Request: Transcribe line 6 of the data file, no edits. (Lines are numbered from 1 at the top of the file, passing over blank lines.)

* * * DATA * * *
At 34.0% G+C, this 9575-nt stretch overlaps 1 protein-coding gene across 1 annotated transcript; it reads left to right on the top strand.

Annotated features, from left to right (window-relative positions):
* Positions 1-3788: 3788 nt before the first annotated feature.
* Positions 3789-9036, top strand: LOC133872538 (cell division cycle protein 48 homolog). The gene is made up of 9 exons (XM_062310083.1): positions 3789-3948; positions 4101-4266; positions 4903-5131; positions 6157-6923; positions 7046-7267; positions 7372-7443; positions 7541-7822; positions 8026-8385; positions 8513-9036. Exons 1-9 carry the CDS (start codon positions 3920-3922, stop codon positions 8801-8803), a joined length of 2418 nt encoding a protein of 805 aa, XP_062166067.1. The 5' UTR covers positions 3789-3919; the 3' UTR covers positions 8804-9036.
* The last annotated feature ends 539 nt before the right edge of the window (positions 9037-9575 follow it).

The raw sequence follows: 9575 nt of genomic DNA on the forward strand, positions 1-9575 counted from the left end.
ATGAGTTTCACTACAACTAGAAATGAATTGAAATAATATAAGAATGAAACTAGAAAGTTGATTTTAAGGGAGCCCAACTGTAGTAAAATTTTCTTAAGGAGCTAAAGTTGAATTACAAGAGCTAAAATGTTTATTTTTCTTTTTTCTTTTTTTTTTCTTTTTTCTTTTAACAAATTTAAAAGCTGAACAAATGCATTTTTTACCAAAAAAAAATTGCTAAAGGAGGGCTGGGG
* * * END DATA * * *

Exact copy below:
The raw sequence follows: 9575 nt of genomic DNA on the forward strand, positions 1-9575 counted from the left end.